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Mining HDMB

2015 August 28
by Sheila

Tomorrow is the 10th anniversary of Hurricane Katrina, and I wrote a post for the RRCHNM blog post discussing the history and legacies of the Hurricane Digital Memory Bank, which I helped to create.

One advantage to collecting online first, is that we have thousands of sources available for close reading that are discoverable by browsing or key word searches. My colleague Mills Kelly has highlighted some of those individual stories on his blog today.

HDMD also provides content ready for computational analysis, and research can be done at scale. I hadn’t had the time to do any myself, until this week.I started with the HDMB databases in PHP MyAdmin and downloaded a few tables as CSV files.

At first, I wanted to some basic calculations and summaries of the contributors to include in the About section of the project. For researchers, it is important to know whose voices are speaking and represented. As a project creator, I wanted to see where we succeeded and failed in outreach efforts. We asked each online contributor a few optional demographic questions so that we could better track who was sharing stories, photos, and other digital materials with us. What I found is that few contributors shared any of that demographic information with us (gender, race, year of birth, occupation).  We also asked for contributors to share the location or zip code of where they were during the storms, and then after the storms, to get a broader sense of the migrations. All of these questions were optional, intentionally.

The project team debated these issues intensively. As historians, we wanted to collect some general demographic information about the contributors. We also did not want a long list of required questions in an online form to discourage someone from submitting a story. Balancing out those needs was tough and we decided that collecting the reflection or the photograph was a priority.

The next table I examined contained the full list of all items, and I extracted the descriptions. In the second iteration of the site, completed in 2006, we mapped text from “stories”, and image and other file descriptions to the Dublin Core description field.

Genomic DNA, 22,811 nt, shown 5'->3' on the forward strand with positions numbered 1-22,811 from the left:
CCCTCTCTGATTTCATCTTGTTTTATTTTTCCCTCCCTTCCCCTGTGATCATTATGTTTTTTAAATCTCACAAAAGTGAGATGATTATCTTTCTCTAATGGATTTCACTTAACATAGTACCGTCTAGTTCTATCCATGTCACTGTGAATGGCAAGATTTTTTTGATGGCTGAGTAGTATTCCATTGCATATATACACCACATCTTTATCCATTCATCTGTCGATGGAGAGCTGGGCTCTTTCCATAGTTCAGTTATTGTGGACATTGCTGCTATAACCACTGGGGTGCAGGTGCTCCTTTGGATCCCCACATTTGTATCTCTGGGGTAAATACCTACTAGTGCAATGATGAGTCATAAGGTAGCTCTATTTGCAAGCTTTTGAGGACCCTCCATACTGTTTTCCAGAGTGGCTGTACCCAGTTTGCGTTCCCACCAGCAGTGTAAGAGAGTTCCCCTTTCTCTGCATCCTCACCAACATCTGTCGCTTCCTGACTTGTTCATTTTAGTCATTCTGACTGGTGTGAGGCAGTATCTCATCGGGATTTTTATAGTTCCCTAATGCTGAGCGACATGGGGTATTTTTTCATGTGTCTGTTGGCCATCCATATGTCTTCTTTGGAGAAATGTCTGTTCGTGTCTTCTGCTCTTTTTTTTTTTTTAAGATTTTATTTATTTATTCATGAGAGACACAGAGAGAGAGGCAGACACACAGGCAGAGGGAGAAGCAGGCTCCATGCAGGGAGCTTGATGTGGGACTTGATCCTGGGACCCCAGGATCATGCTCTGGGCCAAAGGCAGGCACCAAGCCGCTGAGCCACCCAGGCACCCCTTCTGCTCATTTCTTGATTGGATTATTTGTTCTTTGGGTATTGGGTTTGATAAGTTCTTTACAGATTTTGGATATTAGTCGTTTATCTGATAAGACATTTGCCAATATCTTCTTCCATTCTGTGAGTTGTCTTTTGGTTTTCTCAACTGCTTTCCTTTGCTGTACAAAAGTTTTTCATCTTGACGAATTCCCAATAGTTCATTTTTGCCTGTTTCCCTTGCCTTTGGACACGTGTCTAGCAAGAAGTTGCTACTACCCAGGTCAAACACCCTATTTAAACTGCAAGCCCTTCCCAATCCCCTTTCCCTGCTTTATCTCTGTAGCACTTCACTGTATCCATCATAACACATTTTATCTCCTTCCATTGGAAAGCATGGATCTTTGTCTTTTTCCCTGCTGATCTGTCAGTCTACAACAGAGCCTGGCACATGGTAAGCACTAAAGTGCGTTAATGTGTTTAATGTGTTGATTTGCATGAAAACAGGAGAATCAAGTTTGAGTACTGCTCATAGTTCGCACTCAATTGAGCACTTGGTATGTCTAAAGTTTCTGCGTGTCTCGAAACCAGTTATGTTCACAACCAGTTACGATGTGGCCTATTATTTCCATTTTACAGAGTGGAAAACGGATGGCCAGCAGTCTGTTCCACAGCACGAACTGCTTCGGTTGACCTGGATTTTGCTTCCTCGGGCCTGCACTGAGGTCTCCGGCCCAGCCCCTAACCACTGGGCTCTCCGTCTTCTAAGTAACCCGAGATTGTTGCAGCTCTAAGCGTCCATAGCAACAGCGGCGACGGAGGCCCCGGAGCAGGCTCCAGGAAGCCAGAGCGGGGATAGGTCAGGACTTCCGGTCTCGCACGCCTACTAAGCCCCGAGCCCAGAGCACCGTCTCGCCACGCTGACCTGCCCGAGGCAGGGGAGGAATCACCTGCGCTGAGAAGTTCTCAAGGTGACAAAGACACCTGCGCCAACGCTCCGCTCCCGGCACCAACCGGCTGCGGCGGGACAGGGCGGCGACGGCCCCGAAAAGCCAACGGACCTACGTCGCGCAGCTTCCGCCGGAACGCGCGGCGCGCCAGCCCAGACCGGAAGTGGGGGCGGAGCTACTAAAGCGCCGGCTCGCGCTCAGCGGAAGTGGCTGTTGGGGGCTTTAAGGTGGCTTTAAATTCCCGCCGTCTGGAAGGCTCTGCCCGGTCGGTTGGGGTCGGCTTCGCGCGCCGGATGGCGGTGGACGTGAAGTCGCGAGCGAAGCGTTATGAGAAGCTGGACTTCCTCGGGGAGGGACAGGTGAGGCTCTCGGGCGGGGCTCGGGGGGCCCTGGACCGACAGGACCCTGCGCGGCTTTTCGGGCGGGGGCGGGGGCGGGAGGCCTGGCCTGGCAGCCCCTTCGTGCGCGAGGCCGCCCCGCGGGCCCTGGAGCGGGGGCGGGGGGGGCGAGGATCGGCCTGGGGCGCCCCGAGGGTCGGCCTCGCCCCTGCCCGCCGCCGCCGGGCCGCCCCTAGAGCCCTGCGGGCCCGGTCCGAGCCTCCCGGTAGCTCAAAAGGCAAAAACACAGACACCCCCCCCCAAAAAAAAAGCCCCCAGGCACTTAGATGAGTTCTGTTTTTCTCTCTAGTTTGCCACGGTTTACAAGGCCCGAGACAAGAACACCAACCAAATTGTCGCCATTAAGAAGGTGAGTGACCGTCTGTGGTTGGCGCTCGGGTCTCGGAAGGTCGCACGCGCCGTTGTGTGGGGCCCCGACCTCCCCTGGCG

wordcloud_Voyant
I uploaded that CSV into the Voyant Tools to surface word patterns and trends across the 25,000 + digital items. In addition the ubiquitous word cloud, I could also see word frequencies and view relationships of terms in context with others.

keywordsincontext Not surprisingly, place names featured prominently in individual contributions. To look beyond the names of cities, parishes, or states, it is possible to create a list of “stop words” that removes those terms from the analysis. Without place names, it is possible to see that HDMB’s contributors frequently mentioned “people,” “home,” “house,” and “family.” By examining those keywords in context, it is possible to see how mentions of “house” relate to the descriptions of physical damage and destruction. While usages of “home” often discuss the emotions of leaving or returning to a damaged house or city. It is possible to identify other emotional terms, such as “loss” and “angry,” and see that “hope” is invoked as a verb and a noun more often than both loss and angry.

In thinking through what other patterns might become visible, I decided to run that corpus through a light-weight topic modeling tool.

At first, I ran all item descriptions and asked for 20 words for 20 topics.

listoftopics

As I ran the text, I continued to refine the stop word list. I noticed that contractions were split, so that “don”, “ll”, and “ve” were coming through.

Once I created a good stop word list, I decided to run a CSV with the Story item type only, and reduced the numbers of topics and terms per topic.

short_listoftopics

I was able to get a good hint at who some of the contributors were, as the terms students and school featured prominently in the stories. Students, teachers, and/or parents discussed how the storms effected their school years.

It is possible to see that this digital collection would be useful for someone interested in reading first-hand accounts about evacuations; life in temporary housing, such as in shelters or hotels; relief efforts; the challenges of returning home to deal with damages;  the emotional challenges faced in the recovery process and the roles of families; the financial burdens faced by storm survivors; and the impact of local, state, and federal government in a disaster.

With these topic strings identified, I then drilled down and read individual text. In the earliest years of the project, I read many of the contributions but 10 year later, had forgotten so much of what I had read.

This exercise allowed me to rediscover some of the resources in the site. I also did a lot of old-fashioned browsing through the collections of photographs.

As I turned up topics, I really wanted to discuss these trends with Michael and Roy, both whom are now gone. I found that researching in HDMB was surprisingly emotional for me. I can imagine that this anniversary has been difficult for the millions of people who were intimately effected, and who are still feeling personal losses of varying degrees ten years later.

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